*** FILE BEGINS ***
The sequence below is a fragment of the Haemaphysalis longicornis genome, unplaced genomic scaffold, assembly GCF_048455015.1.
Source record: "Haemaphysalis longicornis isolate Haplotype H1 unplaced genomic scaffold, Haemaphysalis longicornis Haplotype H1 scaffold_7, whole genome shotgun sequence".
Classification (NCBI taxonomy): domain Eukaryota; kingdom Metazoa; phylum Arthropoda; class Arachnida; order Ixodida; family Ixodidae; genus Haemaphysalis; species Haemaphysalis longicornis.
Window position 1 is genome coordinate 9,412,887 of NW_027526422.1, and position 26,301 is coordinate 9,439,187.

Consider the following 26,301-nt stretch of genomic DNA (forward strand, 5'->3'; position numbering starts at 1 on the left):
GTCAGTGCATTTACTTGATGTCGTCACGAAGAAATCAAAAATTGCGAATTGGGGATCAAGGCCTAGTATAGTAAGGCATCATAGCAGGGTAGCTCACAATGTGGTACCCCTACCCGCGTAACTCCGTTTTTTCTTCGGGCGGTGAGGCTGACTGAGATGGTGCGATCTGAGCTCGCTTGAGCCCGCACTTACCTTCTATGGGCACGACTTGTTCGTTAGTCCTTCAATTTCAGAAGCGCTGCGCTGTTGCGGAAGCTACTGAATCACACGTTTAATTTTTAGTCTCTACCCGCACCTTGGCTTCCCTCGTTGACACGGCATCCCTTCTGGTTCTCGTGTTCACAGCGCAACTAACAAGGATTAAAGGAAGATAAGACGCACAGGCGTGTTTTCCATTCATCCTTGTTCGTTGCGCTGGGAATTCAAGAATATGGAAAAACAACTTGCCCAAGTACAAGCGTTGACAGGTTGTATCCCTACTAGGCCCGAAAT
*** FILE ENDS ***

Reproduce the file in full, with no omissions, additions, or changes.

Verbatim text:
The sequence below is a fragment of the Haemaphysalis longicornis genome, unplaced genomic scaffold, assembly GCF_048455015.1.
Source record: "Haemaphysalis longicornis isolate Haplotype H1 unplaced genomic scaffold, Haemaphysalis longicornis Haplotype H1 scaffold_7, whole genome shotgun sequence".
Classification (NCBI taxonomy): domain Eukaryota; kingdom Metazoa; phylum Arthropoda; class Arachnida; order Ixodida; family Ixodidae; genus Haemaphysalis; species Haemaphysalis longicornis.
Window position 1 is genome coordinate 9,412,887 of NW_027526422.1, and position 26,301 is coordinate 9,439,187.

Consider the following 26,301-nt stretch of genomic DNA (forward strand, 5'->3'; position numbering starts at 1 on the left):
GTCAGTGCATTTACTTGATGTCGTCACGAAGAAATCAAAAATTGCGAATTGGGGATCAAGGCCTAGTATAGTAAGGCATCATAGCAGGGTAGCTCACAATGTGGTACCCCTACCCGCGTAACTCCGTTTTTTCTTCGGGCGGTGAGGCTGACTGAGATGGTGCGATCTGAGCTCGCTTGAGCCCGCACTTACCTTCTATGGGCACGACTTGTTCGTTAGTCCTTCAATTTCAGAAGCGCTGCGCTGTTGCGGAAGCTACTGAATCACACGTTTAATTTTTAGTCTCTACCCGCACCTTGGCTTCCCTCGTTGACACGGCATCCCTTCTGGTTCTCGTGTTCACAGCGCAACTAACAAGGATTAAAGGAAGATAAGACGCACAGGCGTGTTTTCCATTCATCCTTGTTCGTTGCGCTGGGAATTCAAGAATATGGAAAAACAACTTGCCCAAGTACAAGCGTTGACAGGTTGTATCCCTACTAGGCCCGAAAT